The case was actually an eye-opener and a bit of a rude awakening. The protagonist, a young HBS graduate, joins a medical device company, taking a key leadership position, and is ordered to implement an important strategy. The situation reflects, fairly accurately, what we can expect after graduation – vividly depicting a young over-achiever failing miserably in a complex organization. Knowing the case protagonist is similar in age to an HBS graduate, we couldn’t help but identify with him, feeling deep empathy and disappointment.

I won’t divulge further details here as future HBS students are expected to learn it in their class, however the case is available online and worth the read for any business professional. Recently I had a chance to talk with an HBS alum, Class of ’98, who whole-heartedly agreed -   “Erik Peterson” was the best case ever.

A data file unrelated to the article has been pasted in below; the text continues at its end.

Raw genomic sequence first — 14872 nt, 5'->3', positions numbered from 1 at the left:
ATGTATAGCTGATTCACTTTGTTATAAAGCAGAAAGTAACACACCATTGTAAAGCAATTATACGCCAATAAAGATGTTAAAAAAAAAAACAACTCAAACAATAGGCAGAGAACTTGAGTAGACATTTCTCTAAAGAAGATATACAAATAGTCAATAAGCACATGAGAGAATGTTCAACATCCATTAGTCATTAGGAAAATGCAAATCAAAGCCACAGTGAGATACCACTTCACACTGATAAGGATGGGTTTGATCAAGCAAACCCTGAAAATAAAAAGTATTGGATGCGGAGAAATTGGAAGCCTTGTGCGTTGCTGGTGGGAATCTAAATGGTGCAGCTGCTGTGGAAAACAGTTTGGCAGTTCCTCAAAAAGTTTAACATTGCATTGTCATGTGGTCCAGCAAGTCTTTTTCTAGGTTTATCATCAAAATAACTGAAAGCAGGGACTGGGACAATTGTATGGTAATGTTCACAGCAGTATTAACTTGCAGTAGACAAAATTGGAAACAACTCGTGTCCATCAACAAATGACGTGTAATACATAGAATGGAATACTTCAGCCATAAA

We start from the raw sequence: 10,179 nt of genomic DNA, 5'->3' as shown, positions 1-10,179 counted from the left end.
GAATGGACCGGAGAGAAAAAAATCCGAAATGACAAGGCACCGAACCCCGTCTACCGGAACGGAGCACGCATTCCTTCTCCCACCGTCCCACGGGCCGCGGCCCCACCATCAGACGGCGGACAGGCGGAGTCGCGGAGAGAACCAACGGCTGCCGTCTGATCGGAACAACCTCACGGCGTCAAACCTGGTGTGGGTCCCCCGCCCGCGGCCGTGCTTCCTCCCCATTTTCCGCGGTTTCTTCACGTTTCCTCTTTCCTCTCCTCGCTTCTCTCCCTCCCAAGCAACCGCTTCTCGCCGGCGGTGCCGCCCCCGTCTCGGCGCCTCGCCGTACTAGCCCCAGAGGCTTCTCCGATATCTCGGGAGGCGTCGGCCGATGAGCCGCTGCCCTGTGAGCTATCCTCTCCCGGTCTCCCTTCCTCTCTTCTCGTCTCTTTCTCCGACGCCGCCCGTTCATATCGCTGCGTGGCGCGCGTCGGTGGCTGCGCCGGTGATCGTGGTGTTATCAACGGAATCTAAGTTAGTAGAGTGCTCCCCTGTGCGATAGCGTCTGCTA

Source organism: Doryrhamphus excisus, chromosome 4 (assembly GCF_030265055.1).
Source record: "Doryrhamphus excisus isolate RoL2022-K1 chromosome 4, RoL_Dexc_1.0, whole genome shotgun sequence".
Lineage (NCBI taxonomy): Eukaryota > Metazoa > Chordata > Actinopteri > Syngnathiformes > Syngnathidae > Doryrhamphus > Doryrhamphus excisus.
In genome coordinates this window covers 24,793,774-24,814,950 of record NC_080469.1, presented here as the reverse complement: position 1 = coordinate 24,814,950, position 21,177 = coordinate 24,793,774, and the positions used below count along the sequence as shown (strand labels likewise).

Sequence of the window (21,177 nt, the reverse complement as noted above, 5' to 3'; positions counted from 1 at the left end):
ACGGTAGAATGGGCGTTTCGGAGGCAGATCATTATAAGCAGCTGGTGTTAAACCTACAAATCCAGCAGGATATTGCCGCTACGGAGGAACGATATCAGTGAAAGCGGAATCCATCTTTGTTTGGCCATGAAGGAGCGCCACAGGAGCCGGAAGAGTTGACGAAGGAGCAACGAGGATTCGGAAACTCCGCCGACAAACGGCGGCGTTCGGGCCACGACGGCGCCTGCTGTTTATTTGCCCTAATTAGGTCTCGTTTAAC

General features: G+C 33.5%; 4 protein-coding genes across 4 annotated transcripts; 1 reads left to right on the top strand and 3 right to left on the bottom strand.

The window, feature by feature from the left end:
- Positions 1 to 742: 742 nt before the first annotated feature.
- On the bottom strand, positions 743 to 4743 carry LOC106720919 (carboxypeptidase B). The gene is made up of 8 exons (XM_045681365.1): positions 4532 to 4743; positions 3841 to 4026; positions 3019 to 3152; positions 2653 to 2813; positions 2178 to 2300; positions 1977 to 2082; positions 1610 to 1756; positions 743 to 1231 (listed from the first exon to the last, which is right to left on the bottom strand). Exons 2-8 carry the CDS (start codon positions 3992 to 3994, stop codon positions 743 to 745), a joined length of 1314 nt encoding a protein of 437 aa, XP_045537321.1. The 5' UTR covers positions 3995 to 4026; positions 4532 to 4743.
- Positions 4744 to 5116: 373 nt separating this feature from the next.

Lifetime analysis

Since arriving at HBS I have been tracking my use of time. It is essentially a wordless diary – just data input to an Excel spreadsheet. Requiring only 30 seconds a day, the tracking depicts my activities and their implicit priorities. I got into this regime when I was a consultant, after becoming familiar with a famous management consultant guru’s maxim:

“There are only three ways that you can change yourself. To change your living place, to change people you socialize with, and to change your time allocation. And the most useless way is to change your mindset.”

The following charts are the summary of my time allocation in the 1st and 2nd semesters at HBS.

Life Time Analysis